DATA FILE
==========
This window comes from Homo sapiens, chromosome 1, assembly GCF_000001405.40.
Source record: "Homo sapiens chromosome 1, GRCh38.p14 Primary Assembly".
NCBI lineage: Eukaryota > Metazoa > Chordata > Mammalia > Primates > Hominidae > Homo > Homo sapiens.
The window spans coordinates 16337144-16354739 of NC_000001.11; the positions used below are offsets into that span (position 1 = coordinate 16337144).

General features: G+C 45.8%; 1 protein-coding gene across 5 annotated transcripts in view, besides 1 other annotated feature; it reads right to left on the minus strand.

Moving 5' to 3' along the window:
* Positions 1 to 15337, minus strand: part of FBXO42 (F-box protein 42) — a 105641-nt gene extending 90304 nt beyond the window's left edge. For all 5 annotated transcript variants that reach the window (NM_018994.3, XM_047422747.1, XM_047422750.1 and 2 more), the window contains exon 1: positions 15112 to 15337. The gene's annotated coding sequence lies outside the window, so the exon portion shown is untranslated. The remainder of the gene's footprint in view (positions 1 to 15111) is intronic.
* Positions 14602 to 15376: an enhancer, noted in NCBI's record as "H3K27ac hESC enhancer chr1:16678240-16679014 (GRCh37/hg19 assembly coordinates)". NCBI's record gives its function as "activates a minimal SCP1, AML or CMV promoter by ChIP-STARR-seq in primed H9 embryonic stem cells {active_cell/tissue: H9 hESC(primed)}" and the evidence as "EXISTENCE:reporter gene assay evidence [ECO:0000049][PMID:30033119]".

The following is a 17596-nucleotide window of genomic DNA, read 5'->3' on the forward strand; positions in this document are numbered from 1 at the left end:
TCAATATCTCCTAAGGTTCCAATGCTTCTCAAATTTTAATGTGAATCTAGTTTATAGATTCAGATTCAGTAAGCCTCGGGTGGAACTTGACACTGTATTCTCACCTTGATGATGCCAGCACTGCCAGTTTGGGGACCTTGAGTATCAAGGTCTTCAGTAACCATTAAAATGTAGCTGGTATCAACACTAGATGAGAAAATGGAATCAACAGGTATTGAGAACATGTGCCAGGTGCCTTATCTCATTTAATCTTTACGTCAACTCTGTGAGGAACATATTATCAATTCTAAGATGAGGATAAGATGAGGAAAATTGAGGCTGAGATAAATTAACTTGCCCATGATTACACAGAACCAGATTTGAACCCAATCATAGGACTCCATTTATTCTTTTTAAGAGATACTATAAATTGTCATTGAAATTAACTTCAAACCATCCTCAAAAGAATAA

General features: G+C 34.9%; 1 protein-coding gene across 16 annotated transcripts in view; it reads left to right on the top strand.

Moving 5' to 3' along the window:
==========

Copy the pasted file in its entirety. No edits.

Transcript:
This window comes from Homo sapiens, chromosome 1, assembly GCF_000001405.40.
Source record: "Homo sapiens chromosome 1, GRCh38.p14 Primary Assembly".
NCBI lineage: Eukaryota > Metazoa > Chordata > Mammalia > Primates > Hominidae > Homo > Homo sapiens.
The window spans coordinates 16337144-16354739 of NC_000001.11; the positions used below are offsets into that span (position 1 = coordinate 16337144).

General features: G+C 45.8%; 1 protein-coding gene across 5 annotated transcripts in view, besides 1 other annotated feature; it reads right to left on the minus strand.

Moving 5' to 3' along the window:
* Positions 1 to 15337, minus strand: part of FBXO42 (F-box protein 42) — a 105641-nt gene extending 90304 nt beyond the window's left edge. For all 5 annotated transcript variants that reach the window (NM_018994.3, XM_047422747.1, XM_047422750.1 and 2 more), the window contains exon 1: positions 15112 to 15337. The gene's annotated coding sequence lies outside the window, so the exon portion shown is untranslated. The remainder of the gene's footprint in view (positions 1 to 15111) is intronic.
* Positions 14602 to 15376: an enhancer, noted in NCBI's record as "H3K27ac hESC enhancer chr1:16678240-16679014 (GRCh37/hg19 assembly coordinates)". NCBI's record gives its function as "activates a minimal SCP1, AML or CMV promoter by ChIP-STARR-seq in primed H9 embryonic stem cells {active_cell/tissue: H9 hESC(primed)}" and the evidence as "EXISTENCE:reporter gene assay evidence [ECO:0000049][PMID:30033119]".

The following is a 17596-nucleotide window of genomic DNA, read 5'->3' on the forward strand; positions in this document are numbered from 1 at the left end:
TCAATATCTCCTAAGGTTCCAATGCTTCTCAAATTTTAATGTGAATCTAGTTTATAGATTCAGATTCAGTAAGCCTCGGGTGGAACTTGACACTGTATTCTCACCTTGATGATGCCAGCACTGCCAGTTTGGGGACCTTGAGTATCAAGGTCTTCAGTAACCATTAAAATGTAGCTGGTATCAACACTAGATGAGAAAATGGAATCAACAGGTATTGAGAACATGTGCCAGGTGCCTTATCTCATTTAATCTTTACGTCAACTCTGTGAGGAACATATTATCAATTCTAAGATGAGGATAAGATGAGGAAAATTGAGGCTGAGATAAATTAACTTGCCCATGATTACACAGAACCAGATTTGAACCCAATCATAGGACTCCATTTATTCTTTTTAAGAGATACTATAAATTGTCATTGAAATTAACTTCAAACCATCCTCAAAAGAATAA

General features: G+C 34.9%; 1 protein-coding gene across 16 annotated transcripts in view; it reads left to right on the top strand.

Moving 5' to 3' along the window: